Even if you’re not writing a romance, it’s possible one of your characters may be involved in a romance, or at least a flirtation. As an extension, if your character is in a romantic situation, chances are you’re going to write a love scene at some point. It could be something as tame as a first or last kiss or as graphic as porn. I’ve done both, but I usually stay somewhere in between and try to keep it PG-13. Usually. Again, I turn to real people here for inspiration (REMINDER: I won’t use names here, but if you want to know who I’m referring to, send me a private message, and I’ll be glad to share). If you have visuals of your character, study them and use them. If that person has been in a romantic situation, study it. No, I don’t mean Pornhub, unless, of course, you’re writing about a porn star. In that case, knock yourself out (18 and over ONLY).
A couple of reminders: “He” is my go-to pronoun because it’s easier than switching back and forth and using “they” or “their” grates on me. I also use the term “alternative lifestyle” as a catch-all for non-heterosexual interactions because I’m never sure what the current politically correct terms are. That said: Everyone should be able to love how he sees fit. There are no judgments here, and I expect none from my readers. If you’re offended by something, don’t read it. But don’t complain because someone is not offended.Continue reading →
In order to understand a character, a reader should know why that character is the way he is, and this is where the backstory comes in. Even in real life, there is no black and white, and few people are irredeemable. Even the evilest individual has something in his life that can make him seem more real and more human, if not more sympathetic (an explanation is NOT an excuse), and no hero doesn’t have a skeleton or two in the closet, even Steve Rogers (I can’t think of any, but I’m sure he does).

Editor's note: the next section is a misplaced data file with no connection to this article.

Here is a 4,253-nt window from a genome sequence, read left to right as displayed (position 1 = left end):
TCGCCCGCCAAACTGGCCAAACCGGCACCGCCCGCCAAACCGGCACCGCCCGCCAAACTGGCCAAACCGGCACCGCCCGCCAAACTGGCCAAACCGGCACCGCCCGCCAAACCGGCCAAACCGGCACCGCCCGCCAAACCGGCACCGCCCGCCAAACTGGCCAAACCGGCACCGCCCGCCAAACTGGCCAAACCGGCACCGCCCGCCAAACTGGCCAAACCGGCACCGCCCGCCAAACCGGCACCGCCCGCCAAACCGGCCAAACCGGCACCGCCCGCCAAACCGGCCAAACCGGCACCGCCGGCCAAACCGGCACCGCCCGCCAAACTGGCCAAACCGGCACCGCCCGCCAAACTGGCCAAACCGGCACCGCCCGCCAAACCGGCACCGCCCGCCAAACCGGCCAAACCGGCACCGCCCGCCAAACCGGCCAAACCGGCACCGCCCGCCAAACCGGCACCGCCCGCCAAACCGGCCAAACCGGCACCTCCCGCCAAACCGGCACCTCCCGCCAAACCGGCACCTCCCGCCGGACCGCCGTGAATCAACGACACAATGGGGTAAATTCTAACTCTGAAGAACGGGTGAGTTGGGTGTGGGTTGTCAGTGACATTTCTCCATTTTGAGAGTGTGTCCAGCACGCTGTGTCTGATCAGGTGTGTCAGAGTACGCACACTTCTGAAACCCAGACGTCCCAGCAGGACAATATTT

Life experiences make us who we are, and the same is true for your character. That doesn’t mean he can’t be despicable. You want your reader to be glad your character gets what he deserves, whether it’s happily ever after or shot and beaten to death by rebels and getting sodomized with a bayonet while pleading for his life (not my concept–look it up). Or just sent to prison if you work for Disney. But if they don’t know why that character grew to be the person he is, they won’t be as invested in the outcome.
Oh, no, it’s the “DREAM CAST” article! Yep, it sure is.
Every character I have ever created, all the way back to my first story as a child, was based in some way on someone I could see and watch. Some are based on people I know in real life, but I also use celebrities or fictional characters from TV, movies, and videogames–and to be honest, a handful of professional wrestlers. The reason I do this is simple. I’m a visual person, and having someone or something to look at helps me write. In addition, it’s easy to people watch when they’re plastered all over every screen in the world. I use some people for their faces, others for their personalities, and others simply for the way they move, and one character might be based on three different people.